On the other hand, examples of Data Science Projects include the creation of alert systems to predict machine failures, recommender systems, energy generation optimizer, marketing automation systems, customer value maximizers. These kinds of projects share an additional degree of complexity with respect to Data Engineering Projects: the knowledge required to build the product is not only distributed across team members but also hidden in the available Data. In this case, project management methodology not only has to be good at organizing the knowledge available on the team or understand the user needs, but also to extract the knowledge hidden into data properly and transform it into an actionable and effective plan. In these cases, Scrum is not always the best Agile version to choose, unless you adapt it.
Why Scrum can fail in cross-functional Data Science projects
Implementing Scrum in the management of cross-functional Data Science projects faces some challenges.
Most of them come from the fact that the knowledge needed for building the product is not available at the beginning of the project, and only data scientists can extract the required knowledge from available data, following a continuous, non-linear and uncertain process.
The main consequence of this situation is that the knowledge extraction process led by data scientists produces insights at irregular time point, which are very often not aligned with Sprint’s schedule.
The impossibility to align knowledge discoveries with Sprint deliveries is the main reason why Scrum could result ineffective. And it also why many Data Scientists prefer other Agile methodologies, like Kanban, where time-boxing is not required.
This feeling is particularly strong at the beginning of the project because the amount of insights collected from data is higher. As long as the knowledge is transferred into insights and models, also the need to recouple its extraction with Sprint’s scheduling is reduced, and once completed the Data Science project becomes a Data Engineering project.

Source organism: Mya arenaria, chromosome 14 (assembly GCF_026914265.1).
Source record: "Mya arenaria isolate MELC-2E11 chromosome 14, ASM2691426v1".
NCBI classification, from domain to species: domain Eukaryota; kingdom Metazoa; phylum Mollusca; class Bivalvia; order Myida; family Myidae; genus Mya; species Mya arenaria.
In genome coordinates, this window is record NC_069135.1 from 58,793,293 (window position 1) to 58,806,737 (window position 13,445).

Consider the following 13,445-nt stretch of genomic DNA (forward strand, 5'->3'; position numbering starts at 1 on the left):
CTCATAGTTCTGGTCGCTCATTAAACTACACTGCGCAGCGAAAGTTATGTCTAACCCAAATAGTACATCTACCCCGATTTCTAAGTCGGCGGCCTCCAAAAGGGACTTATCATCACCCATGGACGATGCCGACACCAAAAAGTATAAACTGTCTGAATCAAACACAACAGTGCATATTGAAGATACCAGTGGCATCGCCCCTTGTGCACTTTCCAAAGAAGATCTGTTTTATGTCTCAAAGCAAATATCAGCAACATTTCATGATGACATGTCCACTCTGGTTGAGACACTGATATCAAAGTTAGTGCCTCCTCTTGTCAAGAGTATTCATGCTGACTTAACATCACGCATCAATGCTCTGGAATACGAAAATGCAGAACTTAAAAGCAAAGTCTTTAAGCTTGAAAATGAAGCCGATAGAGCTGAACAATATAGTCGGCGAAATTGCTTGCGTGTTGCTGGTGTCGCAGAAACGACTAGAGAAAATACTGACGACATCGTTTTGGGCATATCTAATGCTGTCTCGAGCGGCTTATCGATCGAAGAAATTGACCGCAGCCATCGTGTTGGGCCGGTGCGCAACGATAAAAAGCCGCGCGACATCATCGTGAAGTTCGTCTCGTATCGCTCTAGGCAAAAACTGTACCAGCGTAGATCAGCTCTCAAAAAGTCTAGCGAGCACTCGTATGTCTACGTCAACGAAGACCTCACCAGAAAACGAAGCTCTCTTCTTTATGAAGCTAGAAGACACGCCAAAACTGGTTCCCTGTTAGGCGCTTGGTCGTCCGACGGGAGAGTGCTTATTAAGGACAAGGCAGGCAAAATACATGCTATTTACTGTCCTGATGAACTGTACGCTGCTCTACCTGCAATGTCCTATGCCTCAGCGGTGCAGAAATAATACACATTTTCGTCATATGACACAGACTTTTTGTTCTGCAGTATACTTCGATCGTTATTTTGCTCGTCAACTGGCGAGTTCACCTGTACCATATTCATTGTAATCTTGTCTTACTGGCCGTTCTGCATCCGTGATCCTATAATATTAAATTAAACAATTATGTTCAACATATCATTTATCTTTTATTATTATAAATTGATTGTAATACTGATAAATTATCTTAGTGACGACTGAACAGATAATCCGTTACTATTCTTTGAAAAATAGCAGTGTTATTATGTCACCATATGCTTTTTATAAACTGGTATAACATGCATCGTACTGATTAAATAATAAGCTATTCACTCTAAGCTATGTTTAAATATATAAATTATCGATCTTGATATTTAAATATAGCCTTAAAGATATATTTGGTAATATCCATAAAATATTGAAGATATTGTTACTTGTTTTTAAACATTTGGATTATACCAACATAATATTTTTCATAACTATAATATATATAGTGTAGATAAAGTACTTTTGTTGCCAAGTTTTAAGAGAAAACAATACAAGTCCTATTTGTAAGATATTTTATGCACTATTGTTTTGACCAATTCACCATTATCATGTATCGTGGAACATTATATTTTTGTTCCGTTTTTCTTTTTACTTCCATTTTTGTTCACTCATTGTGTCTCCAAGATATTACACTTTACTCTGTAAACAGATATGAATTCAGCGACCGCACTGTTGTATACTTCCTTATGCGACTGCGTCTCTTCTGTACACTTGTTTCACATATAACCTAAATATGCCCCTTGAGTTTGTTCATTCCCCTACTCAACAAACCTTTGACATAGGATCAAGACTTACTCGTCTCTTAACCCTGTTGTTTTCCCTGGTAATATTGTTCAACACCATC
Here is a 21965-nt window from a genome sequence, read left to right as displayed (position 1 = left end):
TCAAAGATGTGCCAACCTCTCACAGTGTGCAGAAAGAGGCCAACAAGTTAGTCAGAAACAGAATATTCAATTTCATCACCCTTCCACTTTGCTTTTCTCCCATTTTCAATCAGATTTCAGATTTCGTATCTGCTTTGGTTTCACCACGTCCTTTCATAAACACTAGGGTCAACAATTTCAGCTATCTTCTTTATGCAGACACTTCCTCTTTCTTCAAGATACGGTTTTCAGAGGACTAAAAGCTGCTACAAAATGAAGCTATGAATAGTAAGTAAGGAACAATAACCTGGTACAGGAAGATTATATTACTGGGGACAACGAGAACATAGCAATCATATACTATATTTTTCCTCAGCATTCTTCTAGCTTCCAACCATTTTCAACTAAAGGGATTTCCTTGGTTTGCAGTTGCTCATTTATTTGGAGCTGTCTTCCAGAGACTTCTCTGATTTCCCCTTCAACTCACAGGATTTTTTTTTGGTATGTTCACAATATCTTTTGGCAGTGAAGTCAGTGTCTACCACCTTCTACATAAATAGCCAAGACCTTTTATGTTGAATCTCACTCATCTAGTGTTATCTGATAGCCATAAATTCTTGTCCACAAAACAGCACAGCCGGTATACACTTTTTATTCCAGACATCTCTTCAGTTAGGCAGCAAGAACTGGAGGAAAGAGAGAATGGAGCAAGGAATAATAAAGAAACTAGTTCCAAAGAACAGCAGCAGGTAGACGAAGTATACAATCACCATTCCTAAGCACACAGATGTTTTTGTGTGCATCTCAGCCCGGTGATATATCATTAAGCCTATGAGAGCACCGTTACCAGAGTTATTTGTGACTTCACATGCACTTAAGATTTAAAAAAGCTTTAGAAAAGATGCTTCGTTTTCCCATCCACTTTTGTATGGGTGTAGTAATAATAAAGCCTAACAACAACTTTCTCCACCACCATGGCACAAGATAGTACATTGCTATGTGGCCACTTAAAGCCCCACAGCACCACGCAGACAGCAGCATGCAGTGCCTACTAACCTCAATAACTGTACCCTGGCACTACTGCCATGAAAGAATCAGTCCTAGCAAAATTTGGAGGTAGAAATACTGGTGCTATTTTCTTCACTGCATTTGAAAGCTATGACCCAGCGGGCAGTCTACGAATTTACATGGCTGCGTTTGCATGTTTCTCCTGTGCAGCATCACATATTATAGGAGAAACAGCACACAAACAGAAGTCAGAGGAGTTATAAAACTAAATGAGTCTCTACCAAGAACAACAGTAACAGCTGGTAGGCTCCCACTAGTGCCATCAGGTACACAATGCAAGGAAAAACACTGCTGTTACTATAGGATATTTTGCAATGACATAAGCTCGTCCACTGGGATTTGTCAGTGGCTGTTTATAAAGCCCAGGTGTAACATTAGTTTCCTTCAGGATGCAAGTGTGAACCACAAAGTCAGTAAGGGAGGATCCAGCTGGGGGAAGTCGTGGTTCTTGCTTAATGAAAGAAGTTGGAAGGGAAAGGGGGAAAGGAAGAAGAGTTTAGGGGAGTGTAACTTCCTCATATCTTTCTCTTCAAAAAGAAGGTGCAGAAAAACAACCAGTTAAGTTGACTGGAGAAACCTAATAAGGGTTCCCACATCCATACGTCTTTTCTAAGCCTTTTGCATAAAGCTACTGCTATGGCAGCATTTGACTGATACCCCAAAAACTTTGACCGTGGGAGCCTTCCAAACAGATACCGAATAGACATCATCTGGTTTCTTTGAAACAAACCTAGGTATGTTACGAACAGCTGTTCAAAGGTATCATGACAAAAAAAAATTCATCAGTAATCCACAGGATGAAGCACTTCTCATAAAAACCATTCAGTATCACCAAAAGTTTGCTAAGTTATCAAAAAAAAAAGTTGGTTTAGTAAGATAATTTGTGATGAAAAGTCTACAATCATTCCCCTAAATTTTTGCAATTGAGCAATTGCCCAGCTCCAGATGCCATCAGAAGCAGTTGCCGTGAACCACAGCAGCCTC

How to keep using Scrum using Divide-and-Conquer
Nowadays Scrum is a very well known methodology and many companies adopt it because of three main strengths:
- Scrum is particularly effective in reducing the time between business validation of the project and its delivery, thanks to continuous integration and iterations.
- Scrum helps to deliver higher product quality and customer/user satisfaction, thanks to testing automation, sprint retrospectives, and engagement of the user throughout the project.
- Scrum reduces project risk and helps controlling project outcome, thanks to scheduled sprint meetings and quick adaptation to changes in user’s needs.
If companies want to keep benefiting from Scrum advantages in cross-functional Data Science projects they need to follow the Divide-and-Conquer strategy.
Divide-and-Conquer Scrum for Data Science simply consists in separating the whole project in two interconnected streams — the Mainstream and the Data Science streams — and manage them separately: